The OEM will build the crossover DBX (first shown as a concept in early 2015) in a facility in St Athan in Glamorgan. It will be Aston Martin’s second manufacturing facility in the UK. The other is in Gaydon, in Warwickshire.
Aston Martin said it expects to create 1,000 jobs across the company’s two manufacturing sites between now and 2020. Factoring in the entire supply chain, a further 3,000 jobs are anticipated as a result of Aston Martin’s investments. The plant at St Athan will employ 750 people.
The new site occupies around 90 acres and is currently being used by the Ministry of Defence. Aston Martin will re-purpose some of the facilities on the site, which include three aircraft hangars, with work beginning in 2017. Full vehicle production is expected to commence in 2020. Demand for the DBX is expected to be high in China and the US, and Aston Martin predicts that more than 90% of the vehicles produced will be exported.
“Through a detailed evaluation of over 20 potential global locations for this new manufacturing facility, we were consistently impressed with the focus on quality, cost and speed from the Welsh Government team,” said Dr Andrew Palmer, CEO of Aston Martin. “As a great British company, we look forward to St Athan joining Gaydon as our second centre of hand-crafted manufacturing excellence.”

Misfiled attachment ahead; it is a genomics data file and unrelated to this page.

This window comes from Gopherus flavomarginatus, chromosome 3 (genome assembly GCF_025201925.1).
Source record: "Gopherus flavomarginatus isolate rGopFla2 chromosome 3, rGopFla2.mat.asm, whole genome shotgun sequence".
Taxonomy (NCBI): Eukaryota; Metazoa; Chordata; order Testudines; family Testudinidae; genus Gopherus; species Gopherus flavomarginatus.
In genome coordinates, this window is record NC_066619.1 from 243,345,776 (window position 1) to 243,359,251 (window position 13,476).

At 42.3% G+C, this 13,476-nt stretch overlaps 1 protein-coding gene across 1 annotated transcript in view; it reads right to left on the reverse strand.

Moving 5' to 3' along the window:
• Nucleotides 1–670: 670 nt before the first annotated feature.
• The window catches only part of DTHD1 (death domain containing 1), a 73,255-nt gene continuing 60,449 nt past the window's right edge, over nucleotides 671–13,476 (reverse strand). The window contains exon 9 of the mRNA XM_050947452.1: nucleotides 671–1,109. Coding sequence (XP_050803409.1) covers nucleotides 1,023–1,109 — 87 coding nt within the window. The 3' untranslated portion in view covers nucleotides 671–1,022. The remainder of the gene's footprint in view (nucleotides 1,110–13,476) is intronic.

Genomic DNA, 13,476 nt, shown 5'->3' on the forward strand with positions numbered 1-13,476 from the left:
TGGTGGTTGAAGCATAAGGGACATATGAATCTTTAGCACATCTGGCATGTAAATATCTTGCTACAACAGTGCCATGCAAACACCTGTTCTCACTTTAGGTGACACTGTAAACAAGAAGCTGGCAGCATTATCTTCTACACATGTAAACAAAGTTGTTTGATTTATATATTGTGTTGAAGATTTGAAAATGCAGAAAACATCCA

Christian Stadler, professor of strategic management at Warwick Business School added, “This is obviously good news for Wales with 750 news jobs and probably much more in the supply chain…[.] The Aston Martin decision is in line with a broader trend: labour cost is no longer the main consideration. Smart companies are particularly wary of the implications in terms of quality and image. We have seen something similar for example when Porsche decided to produce the Porsche Cayenne in Germany rather than the US (close to the customer), or in Eastern Europe (lower costs).”
Main production of Aston Martin’s next-generation sports cars will continue to be focused at Aston Martin’s headquarters and manufacturing centre in Gaydon, along with production of the electric RapidE, which will begin in 2018.
The DB11 (the replacement of the DB9) will go into production in Q3 this year at Gaydon. Over the next five years, Aston Martin will replace and expand its entire sports car portfolio. The Gaydon facility will expand production to a planned maximum volume of 7,000 sports cars a year by the end of the decade.